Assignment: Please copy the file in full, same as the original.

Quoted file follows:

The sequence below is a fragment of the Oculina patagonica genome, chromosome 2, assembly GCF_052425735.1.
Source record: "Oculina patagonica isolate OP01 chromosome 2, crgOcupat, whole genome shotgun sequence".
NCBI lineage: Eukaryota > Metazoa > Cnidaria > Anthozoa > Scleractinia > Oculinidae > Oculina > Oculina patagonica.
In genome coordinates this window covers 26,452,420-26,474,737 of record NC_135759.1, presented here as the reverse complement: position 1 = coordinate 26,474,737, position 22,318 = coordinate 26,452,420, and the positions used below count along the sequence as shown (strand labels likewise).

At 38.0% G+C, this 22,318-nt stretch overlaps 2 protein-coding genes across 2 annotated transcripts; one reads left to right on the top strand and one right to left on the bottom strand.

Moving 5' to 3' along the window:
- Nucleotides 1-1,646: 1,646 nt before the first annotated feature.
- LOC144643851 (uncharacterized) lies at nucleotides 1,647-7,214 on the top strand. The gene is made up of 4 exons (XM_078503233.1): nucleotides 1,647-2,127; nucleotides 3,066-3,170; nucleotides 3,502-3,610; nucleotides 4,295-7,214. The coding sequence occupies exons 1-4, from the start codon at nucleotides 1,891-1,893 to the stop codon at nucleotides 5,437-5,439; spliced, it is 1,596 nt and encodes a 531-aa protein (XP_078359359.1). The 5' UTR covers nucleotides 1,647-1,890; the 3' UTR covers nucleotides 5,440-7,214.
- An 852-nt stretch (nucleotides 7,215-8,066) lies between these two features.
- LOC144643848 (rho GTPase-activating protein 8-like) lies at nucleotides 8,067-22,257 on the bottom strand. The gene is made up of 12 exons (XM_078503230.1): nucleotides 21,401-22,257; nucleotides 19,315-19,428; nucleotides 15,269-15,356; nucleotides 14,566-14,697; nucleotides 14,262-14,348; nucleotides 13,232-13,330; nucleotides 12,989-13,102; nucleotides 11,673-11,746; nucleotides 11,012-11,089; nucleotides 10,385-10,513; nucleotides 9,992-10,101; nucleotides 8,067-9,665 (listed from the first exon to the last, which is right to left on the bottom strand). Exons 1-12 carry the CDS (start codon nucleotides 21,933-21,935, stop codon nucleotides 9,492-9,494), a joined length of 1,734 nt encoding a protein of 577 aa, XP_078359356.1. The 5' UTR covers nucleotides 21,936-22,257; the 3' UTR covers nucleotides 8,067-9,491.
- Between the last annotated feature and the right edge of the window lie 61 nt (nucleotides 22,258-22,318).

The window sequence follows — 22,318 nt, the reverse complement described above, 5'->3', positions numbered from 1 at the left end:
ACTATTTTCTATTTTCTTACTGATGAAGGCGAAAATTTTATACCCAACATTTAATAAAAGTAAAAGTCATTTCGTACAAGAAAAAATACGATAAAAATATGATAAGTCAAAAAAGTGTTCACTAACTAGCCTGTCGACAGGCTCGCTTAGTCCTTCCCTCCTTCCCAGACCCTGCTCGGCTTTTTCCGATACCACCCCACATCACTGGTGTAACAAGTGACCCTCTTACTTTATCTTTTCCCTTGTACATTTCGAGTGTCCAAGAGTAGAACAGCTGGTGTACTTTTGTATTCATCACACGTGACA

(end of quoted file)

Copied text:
The sequence below is a fragment of the Oculina patagonica genome, chromosome 2, assembly GCF_052425735.1.
Source record: "Oculina patagonica isolate OP01 chromosome 2, crgOcupat, whole genome shotgun sequence".
NCBI lineage: Eukaryota > Metazoa > Cnidaria > Anthozoa > Scleractinia > Oculinidae > Oculina > Oculina patagonica.
In genome coordinates this window covers 26,452,420-26,474,737 of record NC_135759.1, presented here as the reverse complement: position 1 = coordinate 26,474,737, position 22,318 = coordinate 26,452,420, and the positions used below count along the sequence as shown (strand labels likewise).

At 38.0% G+C, this 22,318-nt stretch overlaps 2 protein-coding genes across 2 annotated transcripts; one reads left to right on the top strand and one right to left on the bottom strand.

Moving 5' to 3' along the window:
- Nucleotides 1-1,646: 1,646 nt before the first annotated feature.
- LOC144643851 (uncharacterized) lies at nucleotides 1,647-7,214 on the top strand. The gene is made up of 4 exons (XM_078503233.1): nucleotides 1,647-2,127; nucleotides 3,066-3,170; nucleotides 3,502-3,610; nucleotides 4,295-7,214. The coding sequence occupies exons 1-4, from the start codon at nucleotides 1,891-1,893 to the stop codon at nucleotides 5,437-5,439; spliced, it is 1,596 nt and encodes a 531-aa protein (XP_078359359.1). The 5' UTR covers nucleotides 1,647-1,890; the 3' UTR covers nucleotides 5,440-7,214.
- An 852-nt stretch (nucleotides 7,215-8,066) lies between these two features.
- LOC144643848 (rho GTPase-activating protein 8-like) lies at nucleotides 8,067-22,257 on the bottom strand. The gene is made up of 12 exons (XM_078503230.1): nucleotides 21,401-22,257; nucleotides 19,315-19,428; nucleotides 15,269-15,356; nucleotides 14,566-14,697; nucleotides 14,262-14,348; nucleotides 13,232-13,330; nucleotides 12,989-13,102; nucleotides 11,673-11,746; nucleotides 11,012-11,089; nucleotides 10,385-10,513; nucleotides 9,992-10,101; nucleotides 8,067-9,665 (listed from the first exon to the last, which is right to left on the bottom strand). Exons 1-12 carry the CDS (start codon nucleotides 21,933-21,935, stop codon nucleotides 9,492-9,494), a joined length of 1,734 nt encoding a protein of 577 aa, XP_078359356.1. The 5' UTR covers nucleotides 21,936-22,257; the 3' UTR covers nucleotides 8,067-9,491.
- Between the last annotated feature and the right edge of the window lie 61 nt (nucleotides 22,258-22,318).

The window sequence follows — 22,318 nt, the reverse complement described above, 5'->3', positions numbered from 1 at the left end:
ACTATTTTCTATTTTCTTACTGATGAAGGCGAAAATTTTATACCCAACATTTAATAAAAGTAAAAGTCATTTCGTACAAGAAAAAATACGATAAAAATATGATAAGTCAAAAAAGTGTTCACTAACTAGCCTGTCGACAGGCTCGCTTAGTCCTTCCCTCCTTCCCAGACCCTGCTCGGCTTTTTCCGATACCACCCCACATCACTGGTGTAACAAGTGACCCTCTTACTTTATCTTTTCCCTTGTACATTTCGAGTGTCCAAGAGTAGAACAGCTGGTGTACTTTTGTATTCATCACACGTGACA